Minnesota + Wisconsin Residents Should Look Out For Free COVID-19 Test Scam
Since the COVID-19 pandemic began, there have been plenty of opportunities for residents to obtain free tests. Minnesota has been especially generous in providing tests for residents.
However, as is the case with most things, scammers have found a way to use free COVID-19 tests to take advantage of people and the Better Business Bureau says we all need to be on alert.
The scam begins when scammers reach out via phone, text, or on social media claiming you for free at-home COVID-19 tests from your insurance or the government. They create a sense of urgency by saying quantities are limited, and you need to apply immediately.
Before the tests can be mailed to you, they will ask you for some basic details. The details can include your full name, contact information, and insurance information, including copies of your insurance cards or Medicare number. They may also ask for your credit card number to cover a small delivery fee.
Whenever someone asks you for information such as that, it's a major red flag. With this scam, they will use your personal information to steal from you and you'll never get the tests you were promised.
The Better Business Bureau offers the following tips to avoid COVID-19 test scams:
- Only get a test through official sources. Talk to your pharmacist about purchasing a test, or visit Covid.gov/tests to see if your household qualifies for free at-home tests from the government. The FDA also has a list of authorized at-home COVID-19 diagnostic tests you can review.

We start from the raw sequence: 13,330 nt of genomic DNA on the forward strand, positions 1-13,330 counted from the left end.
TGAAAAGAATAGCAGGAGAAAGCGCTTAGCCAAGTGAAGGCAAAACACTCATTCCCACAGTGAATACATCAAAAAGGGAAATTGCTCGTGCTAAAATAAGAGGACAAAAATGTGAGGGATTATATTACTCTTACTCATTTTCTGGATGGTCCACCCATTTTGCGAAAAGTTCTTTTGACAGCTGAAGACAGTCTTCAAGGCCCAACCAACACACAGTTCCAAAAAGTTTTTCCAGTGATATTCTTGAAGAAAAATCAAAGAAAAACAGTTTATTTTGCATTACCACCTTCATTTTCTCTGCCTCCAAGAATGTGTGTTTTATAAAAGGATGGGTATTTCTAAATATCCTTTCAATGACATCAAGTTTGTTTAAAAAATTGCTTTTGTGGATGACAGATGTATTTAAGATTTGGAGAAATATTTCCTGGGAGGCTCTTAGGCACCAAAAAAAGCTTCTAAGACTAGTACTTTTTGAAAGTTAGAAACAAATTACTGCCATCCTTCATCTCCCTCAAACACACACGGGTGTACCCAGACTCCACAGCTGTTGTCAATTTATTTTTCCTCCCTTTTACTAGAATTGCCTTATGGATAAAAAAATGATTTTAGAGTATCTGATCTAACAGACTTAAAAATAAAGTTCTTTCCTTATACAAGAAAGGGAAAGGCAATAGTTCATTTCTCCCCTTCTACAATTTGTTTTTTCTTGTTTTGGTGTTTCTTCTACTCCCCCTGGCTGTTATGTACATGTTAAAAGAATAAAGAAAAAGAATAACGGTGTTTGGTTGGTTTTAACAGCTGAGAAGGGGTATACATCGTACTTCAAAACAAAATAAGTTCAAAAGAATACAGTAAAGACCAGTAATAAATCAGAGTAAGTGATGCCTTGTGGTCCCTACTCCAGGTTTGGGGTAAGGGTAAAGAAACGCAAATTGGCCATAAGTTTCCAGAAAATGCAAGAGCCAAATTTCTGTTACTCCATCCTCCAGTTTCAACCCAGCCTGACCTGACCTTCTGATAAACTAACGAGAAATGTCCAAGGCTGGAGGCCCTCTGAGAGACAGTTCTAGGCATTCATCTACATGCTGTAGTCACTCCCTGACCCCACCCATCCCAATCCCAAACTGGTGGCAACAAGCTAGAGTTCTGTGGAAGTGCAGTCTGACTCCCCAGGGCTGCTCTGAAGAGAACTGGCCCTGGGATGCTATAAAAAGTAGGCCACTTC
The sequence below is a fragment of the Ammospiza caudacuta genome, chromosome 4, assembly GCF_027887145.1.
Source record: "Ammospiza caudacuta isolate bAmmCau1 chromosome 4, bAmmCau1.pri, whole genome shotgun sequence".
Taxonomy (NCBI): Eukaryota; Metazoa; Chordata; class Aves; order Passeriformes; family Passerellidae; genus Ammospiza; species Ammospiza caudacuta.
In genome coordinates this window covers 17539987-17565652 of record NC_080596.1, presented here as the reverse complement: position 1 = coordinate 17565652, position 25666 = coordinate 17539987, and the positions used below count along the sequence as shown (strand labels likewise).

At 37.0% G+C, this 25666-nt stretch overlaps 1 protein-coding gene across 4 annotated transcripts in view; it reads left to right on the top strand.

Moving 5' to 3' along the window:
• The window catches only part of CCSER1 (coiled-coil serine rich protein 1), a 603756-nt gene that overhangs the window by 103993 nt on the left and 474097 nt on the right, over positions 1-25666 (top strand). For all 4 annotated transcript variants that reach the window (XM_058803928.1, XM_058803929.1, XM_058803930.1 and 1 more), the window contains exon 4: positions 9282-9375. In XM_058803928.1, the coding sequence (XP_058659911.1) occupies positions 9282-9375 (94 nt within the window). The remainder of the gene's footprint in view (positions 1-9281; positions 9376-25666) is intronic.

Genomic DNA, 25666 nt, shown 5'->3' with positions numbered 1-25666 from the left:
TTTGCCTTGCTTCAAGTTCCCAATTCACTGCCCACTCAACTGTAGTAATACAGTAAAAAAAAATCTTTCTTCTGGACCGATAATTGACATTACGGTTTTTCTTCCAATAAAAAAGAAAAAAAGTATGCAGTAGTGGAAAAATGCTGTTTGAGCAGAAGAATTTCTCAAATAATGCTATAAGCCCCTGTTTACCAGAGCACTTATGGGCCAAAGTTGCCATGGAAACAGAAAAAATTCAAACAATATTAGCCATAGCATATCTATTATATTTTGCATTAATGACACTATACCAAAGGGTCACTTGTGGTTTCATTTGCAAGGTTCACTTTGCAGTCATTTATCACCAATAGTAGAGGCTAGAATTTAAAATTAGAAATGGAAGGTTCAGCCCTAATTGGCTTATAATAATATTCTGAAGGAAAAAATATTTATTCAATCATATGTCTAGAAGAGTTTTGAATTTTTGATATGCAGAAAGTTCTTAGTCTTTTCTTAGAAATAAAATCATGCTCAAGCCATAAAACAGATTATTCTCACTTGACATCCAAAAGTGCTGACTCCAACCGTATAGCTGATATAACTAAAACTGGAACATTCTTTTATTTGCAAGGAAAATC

- Don't give in to high-pressure tactics to provide personal information. Step back and do research.
- Become knowledgeable of all your testing options. The Centers for Disease Control and Prevention has a detailed guide to testing for COVID-19. When you know what tests are available and how to get them, scammers won't be able to take advantage of you.
- Never share your personal information with strangers. If you only make purchases and share your personal information with people and companies you know and trust, you'll be fine. You should be wary of anyone approaching you with unsolicited offers, whether over the phone or otherwise. Furthermore, if you think your personal information has been compromised, you can report it to identitytheft.gov.
- Never click on links in text messages or emails from strangers. Links from scammers are part of phishing scams and they might send you to an imitation website where scammers try to collect your personal information, or they could download malware onto your device.
As is always the case, a little research, and a little common sense can go a long way in keeping the upper hand on scammers.